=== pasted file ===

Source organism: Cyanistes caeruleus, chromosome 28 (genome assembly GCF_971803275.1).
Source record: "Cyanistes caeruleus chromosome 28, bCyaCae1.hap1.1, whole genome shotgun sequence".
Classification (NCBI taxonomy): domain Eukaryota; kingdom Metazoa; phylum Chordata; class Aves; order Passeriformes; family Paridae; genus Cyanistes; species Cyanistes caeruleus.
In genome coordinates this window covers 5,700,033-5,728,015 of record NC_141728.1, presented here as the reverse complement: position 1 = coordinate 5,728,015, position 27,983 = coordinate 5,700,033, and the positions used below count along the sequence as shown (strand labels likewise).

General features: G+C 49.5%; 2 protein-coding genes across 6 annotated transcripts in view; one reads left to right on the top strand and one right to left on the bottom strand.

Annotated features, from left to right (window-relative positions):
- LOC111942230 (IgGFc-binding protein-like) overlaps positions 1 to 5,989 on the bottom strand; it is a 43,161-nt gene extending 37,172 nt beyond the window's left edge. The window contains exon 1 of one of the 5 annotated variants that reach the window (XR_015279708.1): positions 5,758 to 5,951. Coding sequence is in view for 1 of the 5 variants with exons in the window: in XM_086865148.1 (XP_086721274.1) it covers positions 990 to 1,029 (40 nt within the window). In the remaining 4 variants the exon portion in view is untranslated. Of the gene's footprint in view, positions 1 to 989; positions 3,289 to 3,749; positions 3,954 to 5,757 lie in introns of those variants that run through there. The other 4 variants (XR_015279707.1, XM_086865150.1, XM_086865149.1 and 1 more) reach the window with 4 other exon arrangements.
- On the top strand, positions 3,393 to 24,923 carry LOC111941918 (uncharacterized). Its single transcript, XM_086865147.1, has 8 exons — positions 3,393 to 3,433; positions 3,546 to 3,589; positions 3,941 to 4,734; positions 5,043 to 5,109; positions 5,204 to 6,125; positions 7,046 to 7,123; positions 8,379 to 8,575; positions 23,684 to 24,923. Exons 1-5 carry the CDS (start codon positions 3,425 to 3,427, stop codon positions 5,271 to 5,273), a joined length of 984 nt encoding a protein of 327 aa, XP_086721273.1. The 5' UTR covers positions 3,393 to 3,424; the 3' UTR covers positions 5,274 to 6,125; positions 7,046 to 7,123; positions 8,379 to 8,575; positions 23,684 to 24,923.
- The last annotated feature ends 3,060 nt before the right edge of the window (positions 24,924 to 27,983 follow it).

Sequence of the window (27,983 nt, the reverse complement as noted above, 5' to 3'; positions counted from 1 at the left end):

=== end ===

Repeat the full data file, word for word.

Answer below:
Source organism: Cyanistes caeruleus, chromosome 28 (genome assembly GCF_971803275.1).
Source record: "Cyanistes caeruleus chromosome 28, bCyaCae1.hap1.1, whole genome shotgun sequence".
Classification (NCBI taxonomy): domain Eukaryota; kingdom Metazoa; phylum Chordata; class Aves; order Passeriformes; family Paridae; genus Cyanistes; species Cyanistes caeruleus.
In genome coordinates this window covers 5,700,033-5,728,015 of record NC_141728.1, presented here as the reverse complement: position 1 = coordinate 5,728,015, position 27,983 = coordinate 5,700,033, and the positions used below count along the sequence as shown (strand labels likewise).

General features: G+C 49.5%; 2 protein-coding genes across 6 annotated transcripts in view; one reads left to right on the top strand and one right to left on the bottom strand.

Annotated features, from left to right (window-relative positions):
- LOC111942230 (IgGFc-binding protein-like) overlaps positions 1 to 5,989 on the bottom strand; it is a 43,161-nt gene extending 37,172 nt beyond the window's left edge. The window contains exon 1 of one of the 5 annotated variants that reach the window (XR_015279708.1): positions 5,758 to 5,951. Coding sequence is in view for 1 of the 5 variants with exons in the window: in XM_086865148.1 (XP_086721274.1) it covers positions 990 to 1,029 (40 nt within the window). In the remaining 4 variants the exon portion in view is untranslated. Of the gene's footprint in view, positions 1 to 989; positions 3,289 to 3,749; positions 3,954 to 5,757 lie in introns of those variants that run through there. The other 4 variants (XR_015279707.1, XM_086865150.1, XM_086865149.1 and 1 more) reach the window with 4 other exon arrangements.
- On the top strand, positions 3,393 to 24,923 carry LOC111941918 (uncharacterized). Its single transcript, XM_086865147.1, has 8 exons — positions 3,393 to 3,433; positions 3,546 to 3,589; positions 3,941 to 4,734; positions 5,043 to 5,109; positions 5,204 to 6,125; positions 7,046 to 7,123; positions 8,379 to 8,575; positions 23,684 to 24,923. Exons 1-5 carry the CDS (start codon positions 3,425 to 3,427, stop codon positions 5,271 to 5,273), a joined length of 984 nt encoding a protein of 327 aa, XP_086721273.1. The 5' UTR covers positions 3,393 to 3,424; the 3' UTR covers positions 5,274 to 6,125; positions 7,046 to 7,123; positions 8,379 to 8,575; positions 23,684 to 24,923.
- The last annotated feature ends 3,060 nt before the right edge of the window (positions 24,924 to 27,983 follow it).

Sequence of the window (27,983 nt, the reverse complement as noted above, 5' to 3'; positions counted from 1 at the left end):